Historical Churches, Porto

Historical Churches (Self Guided), Porto

Portugal is one of the oldest countries in Europe and is deeply rooted in Christianity, notably Catholicism. The latter explains the abundance of historic chapels, churches, and monasteries in the country. Porto, a city with a rich historical and cultural heritage, boasts several old churches of its own. Remarkable architectural gems, they reflect the city's profound religious tradition.

Among the notable local landmarks is the Carmo Church (Igreja do Carmo), combining two structures from the 1600s and 1700s. Its striking exterior clad in blue tiles narrates the history of the Carmelite order.

A few blocks away from it stands the Chapel of São José das Taipas, a testament to the city's devoutness, featuring a modest yet elegant design.

Another significant sight to behold is the Church of Mercy (Igreja da Misericórdia), known for its Baroque style and on-site museum.

The Church and Tower of the Clergymen, an enduring symbol of Porto, is the work of an 18th-century Italian architect, who left a significant mark on the city with this iconic project.

Likewise, the Saint Anthony Church of the Gatherers captures the imagination with its elegant Baroque facade richly adorned with fabulous tile work.

In turn, the Santa Clara Church exudes a sense of reverence and enchants visitors with its lavish interior, featuring elaborate wood carvings gilded in real gold and a stunning portico.

While the Church of Santo Ildefonso stands out with its distinctive twin bell towers, the Chapel of Souls (Capela das Almas) captivates passers-by with its mesmerizing azulejo panels depicting scenes from the lives of saints.

Lastly, the Trinidad Church (Igreja da Trinidade), with its imposing facade and grandeur, invites visitors to marvel at its architectural splendor.

These historical places of worship are repositories of Porto's cultural heritage, preserving centuries of tradition and craftsmanship. As you explore these sacred sites, regardless of whether you're a devout pilgrim or a curious traveler, take a moment to reflect on the city's enduring legacy of faith and artistry. This way, you may get a glimpse into Porto's soul and experience its spiritual and cultural richness firsthand.
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Historical Churches Map

Guide Name: Historical Churches
Guide Location: Portugal » Porto (See other walking tours in Porto)
Guide Type: Self-guided Walking Tour (Sightseeing)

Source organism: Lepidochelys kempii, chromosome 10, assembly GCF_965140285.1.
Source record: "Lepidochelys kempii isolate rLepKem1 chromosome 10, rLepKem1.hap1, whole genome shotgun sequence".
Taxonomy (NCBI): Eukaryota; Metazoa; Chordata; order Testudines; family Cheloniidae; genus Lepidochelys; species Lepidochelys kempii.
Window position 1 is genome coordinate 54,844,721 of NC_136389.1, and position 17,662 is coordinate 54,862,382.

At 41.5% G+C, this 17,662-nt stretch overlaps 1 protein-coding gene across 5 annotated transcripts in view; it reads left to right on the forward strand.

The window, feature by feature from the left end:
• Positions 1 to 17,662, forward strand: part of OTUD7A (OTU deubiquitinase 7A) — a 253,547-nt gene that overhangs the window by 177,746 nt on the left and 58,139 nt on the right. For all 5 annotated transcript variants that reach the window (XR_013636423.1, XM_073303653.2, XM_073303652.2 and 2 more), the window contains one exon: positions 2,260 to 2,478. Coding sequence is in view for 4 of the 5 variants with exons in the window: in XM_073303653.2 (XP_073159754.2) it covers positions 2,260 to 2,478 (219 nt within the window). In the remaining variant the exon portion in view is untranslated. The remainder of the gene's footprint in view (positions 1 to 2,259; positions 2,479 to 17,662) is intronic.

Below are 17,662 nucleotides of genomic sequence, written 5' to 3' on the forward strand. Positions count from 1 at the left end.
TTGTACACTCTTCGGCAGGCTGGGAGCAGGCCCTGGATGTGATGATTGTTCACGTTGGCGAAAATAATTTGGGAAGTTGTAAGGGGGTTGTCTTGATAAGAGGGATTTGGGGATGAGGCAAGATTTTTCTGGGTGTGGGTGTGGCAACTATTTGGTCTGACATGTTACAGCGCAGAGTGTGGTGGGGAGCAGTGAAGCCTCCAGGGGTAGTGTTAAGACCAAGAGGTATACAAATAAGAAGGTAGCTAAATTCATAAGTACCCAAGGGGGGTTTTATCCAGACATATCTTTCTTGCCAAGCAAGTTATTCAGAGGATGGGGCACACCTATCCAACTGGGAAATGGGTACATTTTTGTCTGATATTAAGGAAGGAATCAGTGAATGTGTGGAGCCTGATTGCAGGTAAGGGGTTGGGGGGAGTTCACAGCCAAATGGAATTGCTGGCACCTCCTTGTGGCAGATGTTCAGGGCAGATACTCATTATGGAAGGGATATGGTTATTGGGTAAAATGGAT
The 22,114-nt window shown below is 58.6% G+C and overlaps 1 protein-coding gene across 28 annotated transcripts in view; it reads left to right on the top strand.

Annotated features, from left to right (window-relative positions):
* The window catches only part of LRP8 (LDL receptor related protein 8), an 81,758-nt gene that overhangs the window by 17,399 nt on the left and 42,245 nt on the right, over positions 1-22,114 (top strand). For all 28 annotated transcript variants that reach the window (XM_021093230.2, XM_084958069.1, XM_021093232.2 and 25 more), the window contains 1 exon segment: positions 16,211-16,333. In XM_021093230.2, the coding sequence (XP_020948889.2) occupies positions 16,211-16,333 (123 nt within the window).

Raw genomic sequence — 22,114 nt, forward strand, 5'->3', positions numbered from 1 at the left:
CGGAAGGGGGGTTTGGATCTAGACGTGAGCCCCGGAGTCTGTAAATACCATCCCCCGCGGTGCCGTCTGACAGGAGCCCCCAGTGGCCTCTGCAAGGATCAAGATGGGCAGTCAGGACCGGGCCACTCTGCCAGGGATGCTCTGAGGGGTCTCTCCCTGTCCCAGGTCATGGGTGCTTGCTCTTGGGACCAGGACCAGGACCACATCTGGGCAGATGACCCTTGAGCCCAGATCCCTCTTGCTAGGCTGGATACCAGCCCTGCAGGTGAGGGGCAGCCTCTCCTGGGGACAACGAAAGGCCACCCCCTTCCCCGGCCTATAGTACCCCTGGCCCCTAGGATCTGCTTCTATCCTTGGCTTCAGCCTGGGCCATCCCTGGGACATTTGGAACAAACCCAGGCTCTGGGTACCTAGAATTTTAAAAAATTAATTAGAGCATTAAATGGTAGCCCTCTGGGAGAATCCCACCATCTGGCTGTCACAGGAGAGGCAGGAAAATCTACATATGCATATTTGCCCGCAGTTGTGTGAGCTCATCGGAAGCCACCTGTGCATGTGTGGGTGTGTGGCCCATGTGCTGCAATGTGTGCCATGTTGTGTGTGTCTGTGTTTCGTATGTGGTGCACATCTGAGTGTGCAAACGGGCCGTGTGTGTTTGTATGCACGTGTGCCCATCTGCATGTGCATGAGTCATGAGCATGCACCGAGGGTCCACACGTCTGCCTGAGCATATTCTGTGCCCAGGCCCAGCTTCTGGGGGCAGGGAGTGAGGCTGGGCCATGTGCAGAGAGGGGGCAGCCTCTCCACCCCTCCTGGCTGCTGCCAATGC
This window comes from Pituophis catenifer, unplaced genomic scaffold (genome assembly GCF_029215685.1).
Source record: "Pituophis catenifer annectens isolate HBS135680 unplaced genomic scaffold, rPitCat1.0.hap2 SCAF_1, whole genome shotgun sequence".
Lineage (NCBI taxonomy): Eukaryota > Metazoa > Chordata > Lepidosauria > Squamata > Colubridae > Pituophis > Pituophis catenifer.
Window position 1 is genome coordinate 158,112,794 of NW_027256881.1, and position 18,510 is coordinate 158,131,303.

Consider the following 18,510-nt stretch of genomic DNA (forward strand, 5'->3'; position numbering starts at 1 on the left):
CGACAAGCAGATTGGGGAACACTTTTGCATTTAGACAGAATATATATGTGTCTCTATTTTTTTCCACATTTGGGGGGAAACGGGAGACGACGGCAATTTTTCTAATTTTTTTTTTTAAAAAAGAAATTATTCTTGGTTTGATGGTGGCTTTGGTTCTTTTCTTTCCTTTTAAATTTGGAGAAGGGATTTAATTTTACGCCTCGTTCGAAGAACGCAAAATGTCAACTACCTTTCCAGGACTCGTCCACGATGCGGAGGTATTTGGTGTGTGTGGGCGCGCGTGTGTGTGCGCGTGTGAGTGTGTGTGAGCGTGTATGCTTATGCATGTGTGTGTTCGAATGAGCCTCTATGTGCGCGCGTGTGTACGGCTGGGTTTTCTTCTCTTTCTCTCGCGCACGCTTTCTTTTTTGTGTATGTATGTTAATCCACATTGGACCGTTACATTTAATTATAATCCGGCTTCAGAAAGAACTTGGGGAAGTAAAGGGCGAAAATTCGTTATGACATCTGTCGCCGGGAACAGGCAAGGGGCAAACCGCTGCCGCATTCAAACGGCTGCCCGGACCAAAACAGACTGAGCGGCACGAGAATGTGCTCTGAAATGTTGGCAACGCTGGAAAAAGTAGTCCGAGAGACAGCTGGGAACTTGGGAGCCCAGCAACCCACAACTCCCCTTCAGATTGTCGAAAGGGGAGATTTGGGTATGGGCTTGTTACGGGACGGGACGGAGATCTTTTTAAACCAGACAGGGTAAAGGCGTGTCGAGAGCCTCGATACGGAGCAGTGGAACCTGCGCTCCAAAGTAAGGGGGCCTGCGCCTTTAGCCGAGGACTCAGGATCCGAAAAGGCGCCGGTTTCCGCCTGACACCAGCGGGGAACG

# of Attractions: 9
Tour Duration: 2 Hour(s)
Travel Distance: 3.9 Km or 2.4 Miles
Author: ChristineS
Sight(s) Featured in This Guide:
  • Igreja do Carmo (Carmo Church)
  • Capela de São José das Taipas (São José das Taipas Chapel)
  • Igreja da Misericórdia (Church of Mercy)
  • Church and Tower of the Clergymen
  • Saint Anthony Church of the Gatherers
  • Igreja de Santa Clara (St Clara Church)
  • Santo Ildefonso Church
  • Capela das Almas (Chapel of Souls)
  • Igreja da Trinidade (Trinidad Church)
Igreja do Carmo (Carmo Church)

1) Igreja do Carmo (Carmo Church)

One of the oldest buildings in the historic part of Porto, Igreja do Carmo is actually a combination of two buildings: one dating from the 1600s and the other from the 1700s. Originally, it was built for the Carmelite order of the Roman Catholic Church and was used as a convent. The Baroque style structure features golden woodwork in the interior along with neoclassical tiles. It has a classic façade with a bell tower. The oldest of the two parts of the church – built with a single nave – has seven altars created by Francisco Pereira Campanhã.

The exterior wall of the building is covered in tiles depicting the history of the Carmelite order. Connecting the right and the left side of the structure is a narrow building which measures only one meter in width and was meant originally to keep the monks separated from the nuns of the convent, thus preserving the nuns' chastity and helping the monks keep their vows of celibacy.

Why You Should Visit:
Stunning inside and out; a glorious example of Porto's traditional 'azulejos' (tiles), which are often blue and white and have been handpainted.
The organ is a piece of art and highly unusual, in that there are horizontal horns protruding from the pipe area.

Be sure to visit the 1-meter wide house separating the two churches – one of the world's narrowest buildings.
Capela de São José das Taipas (São José das Taipas Chapel)